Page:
Initially the sales person, through my cell phone carrier, was hesitant in selling me the phone because of the touch screen. I told him about the positive reviews I have heard about it, to which I was told that if it didn't work out, I could bring it back. Let's just say that I did not take back the phone, and in fact, I have had several iPhone models since then. Here are 10 ways the iPhone is accessible.
1. Voiceover; text to speech program for those with visual impairments. Verbally speaks out loud what is on the screen. In addition, some people with dyslexia use this feature as well.
2. Zoom Text; Magnification capability for those with low vision.
3. Magnifying glass; A real magnifying glass, but on the phone. Point the iPhone to whatever needs to be magnified.
4. Camera; Allows independence for taking pictures. People have the option to set a timer for selfies, while telling how many people are in the frame. The camera also tells the position of the people in the frame.
5. FaceTime; Allows people the option to see each other when conversing, such as hearing impaired individuals. Sign language is at a person's fingertips.
6. Dictation; This feature is not only a time saver and convenient, but it helps those who my not be able to type for varying reasons, such as a disability.
7. Siri; The built in assistant that many have grown to love. You can ask Siri anything, to which she always has a clever response. Information gathering made easier.
8. Hearing Aids; Made for iPhone hearing aids allows a person to control what they hear through Bluetooth technology. A person can adjust volume, etc., making participation in conversations easier.
9. TTY Capability; Built in software allows a person to make TTY calls without added hardware.
10. Switch Control; Allows people to have access to their phone with no need to touch it. Good option for those with physical impairments that impact movements.
 These are just a few accessibility options that the iPhone has to offer. So, as a tribute to 10 years of my iPhone use, how about you take full advantage of this amazing device, by noticing all that it has to offer?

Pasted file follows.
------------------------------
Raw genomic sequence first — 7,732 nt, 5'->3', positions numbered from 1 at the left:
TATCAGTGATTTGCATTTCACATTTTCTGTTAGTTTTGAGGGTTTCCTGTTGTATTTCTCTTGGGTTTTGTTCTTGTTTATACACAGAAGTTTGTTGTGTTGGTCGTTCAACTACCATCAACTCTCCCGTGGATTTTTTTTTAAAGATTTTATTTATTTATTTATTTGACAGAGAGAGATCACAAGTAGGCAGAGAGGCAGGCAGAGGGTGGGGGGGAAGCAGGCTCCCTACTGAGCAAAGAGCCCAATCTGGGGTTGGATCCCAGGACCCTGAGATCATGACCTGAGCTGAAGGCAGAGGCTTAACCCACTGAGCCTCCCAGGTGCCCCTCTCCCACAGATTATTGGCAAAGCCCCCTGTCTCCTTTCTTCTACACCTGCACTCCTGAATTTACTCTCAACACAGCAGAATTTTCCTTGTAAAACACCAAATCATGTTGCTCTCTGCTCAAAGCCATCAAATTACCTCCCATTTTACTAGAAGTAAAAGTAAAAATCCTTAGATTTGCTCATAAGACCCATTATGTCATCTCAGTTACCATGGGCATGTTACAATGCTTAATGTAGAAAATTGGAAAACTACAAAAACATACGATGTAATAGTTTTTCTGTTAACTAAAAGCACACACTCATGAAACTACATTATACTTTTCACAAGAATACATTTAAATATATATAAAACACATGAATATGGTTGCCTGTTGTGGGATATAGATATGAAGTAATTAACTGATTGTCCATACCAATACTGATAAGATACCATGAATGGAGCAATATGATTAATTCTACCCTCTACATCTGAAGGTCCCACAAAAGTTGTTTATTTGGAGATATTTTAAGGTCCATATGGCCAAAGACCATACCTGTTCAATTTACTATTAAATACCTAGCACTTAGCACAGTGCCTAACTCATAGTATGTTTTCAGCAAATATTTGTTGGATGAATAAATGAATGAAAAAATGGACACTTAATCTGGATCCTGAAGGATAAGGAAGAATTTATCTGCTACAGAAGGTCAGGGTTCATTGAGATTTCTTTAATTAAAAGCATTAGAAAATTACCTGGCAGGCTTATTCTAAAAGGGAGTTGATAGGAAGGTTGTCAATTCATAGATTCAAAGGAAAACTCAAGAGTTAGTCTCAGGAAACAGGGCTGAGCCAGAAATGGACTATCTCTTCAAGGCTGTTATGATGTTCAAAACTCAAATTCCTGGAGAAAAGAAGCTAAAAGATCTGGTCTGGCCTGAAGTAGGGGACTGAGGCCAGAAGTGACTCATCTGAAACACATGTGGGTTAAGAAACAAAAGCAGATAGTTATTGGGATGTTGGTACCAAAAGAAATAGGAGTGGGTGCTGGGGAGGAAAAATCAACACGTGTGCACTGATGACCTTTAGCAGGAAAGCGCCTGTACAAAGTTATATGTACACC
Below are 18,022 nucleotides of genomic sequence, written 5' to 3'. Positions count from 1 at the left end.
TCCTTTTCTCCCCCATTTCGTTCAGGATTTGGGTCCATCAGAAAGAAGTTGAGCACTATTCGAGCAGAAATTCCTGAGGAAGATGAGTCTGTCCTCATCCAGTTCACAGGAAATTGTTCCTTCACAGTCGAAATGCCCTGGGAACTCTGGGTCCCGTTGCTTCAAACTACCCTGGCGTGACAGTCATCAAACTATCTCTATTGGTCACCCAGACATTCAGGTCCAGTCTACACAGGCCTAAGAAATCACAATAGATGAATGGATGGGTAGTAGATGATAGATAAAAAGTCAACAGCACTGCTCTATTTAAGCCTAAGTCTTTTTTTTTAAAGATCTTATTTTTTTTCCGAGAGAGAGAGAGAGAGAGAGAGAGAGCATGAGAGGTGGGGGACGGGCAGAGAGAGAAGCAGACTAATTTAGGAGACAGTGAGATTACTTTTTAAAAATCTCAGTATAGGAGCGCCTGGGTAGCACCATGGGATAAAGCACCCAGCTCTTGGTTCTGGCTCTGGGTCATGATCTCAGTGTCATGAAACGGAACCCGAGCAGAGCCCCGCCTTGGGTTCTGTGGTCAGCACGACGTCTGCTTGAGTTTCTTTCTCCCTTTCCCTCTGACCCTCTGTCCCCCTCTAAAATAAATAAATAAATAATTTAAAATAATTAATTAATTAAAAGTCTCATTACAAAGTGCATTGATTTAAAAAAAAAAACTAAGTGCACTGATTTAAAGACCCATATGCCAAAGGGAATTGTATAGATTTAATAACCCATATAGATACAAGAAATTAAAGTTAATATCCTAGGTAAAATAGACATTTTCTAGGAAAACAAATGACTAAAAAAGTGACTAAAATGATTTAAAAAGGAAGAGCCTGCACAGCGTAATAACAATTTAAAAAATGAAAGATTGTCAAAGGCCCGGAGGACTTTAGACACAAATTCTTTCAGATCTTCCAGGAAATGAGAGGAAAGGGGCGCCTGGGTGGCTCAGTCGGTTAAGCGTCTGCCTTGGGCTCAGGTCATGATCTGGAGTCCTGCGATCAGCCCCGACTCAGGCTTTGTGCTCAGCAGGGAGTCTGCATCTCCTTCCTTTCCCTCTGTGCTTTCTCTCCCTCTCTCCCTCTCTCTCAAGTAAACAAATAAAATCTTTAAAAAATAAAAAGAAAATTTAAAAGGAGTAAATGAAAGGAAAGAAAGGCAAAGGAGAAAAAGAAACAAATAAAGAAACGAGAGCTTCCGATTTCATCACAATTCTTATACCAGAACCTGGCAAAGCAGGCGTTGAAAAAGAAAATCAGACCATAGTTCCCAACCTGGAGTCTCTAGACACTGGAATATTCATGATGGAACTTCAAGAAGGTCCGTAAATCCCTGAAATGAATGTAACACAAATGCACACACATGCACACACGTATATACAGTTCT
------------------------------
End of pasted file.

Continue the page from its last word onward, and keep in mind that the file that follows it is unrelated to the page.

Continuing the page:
Website Provides A Protective Factor For Students

Protective factors can enable a person to make it through the hard times; seeing the light at the end oft eh tunnel. Protective factors can be family, friends, social groups/networks, etc. For example, an arena where pressure exists and suicide ideation is high, some colleges are seeking to provide emotional support. Following up on the previous post that was written on this blog about college student’s experiences and challenges, this website is a resource to help address those same issues. The website is called, “You At College” and can be found at The site is a joint collaboration between Grit Digital Health and Colorado State University. The website runs on three core principles; succeed (Success in personal and educational/professional life), thrive (Thrive in physical and mental health), and matter (Finding purpose and connecting with others).      When a student first uses the website, they are given a test that examines the student’s qualities in succeed, thrive, and matter. Based off of the test results, the website then suggests news stories, videos to students, and links to other materials. Check out the site and see what you think.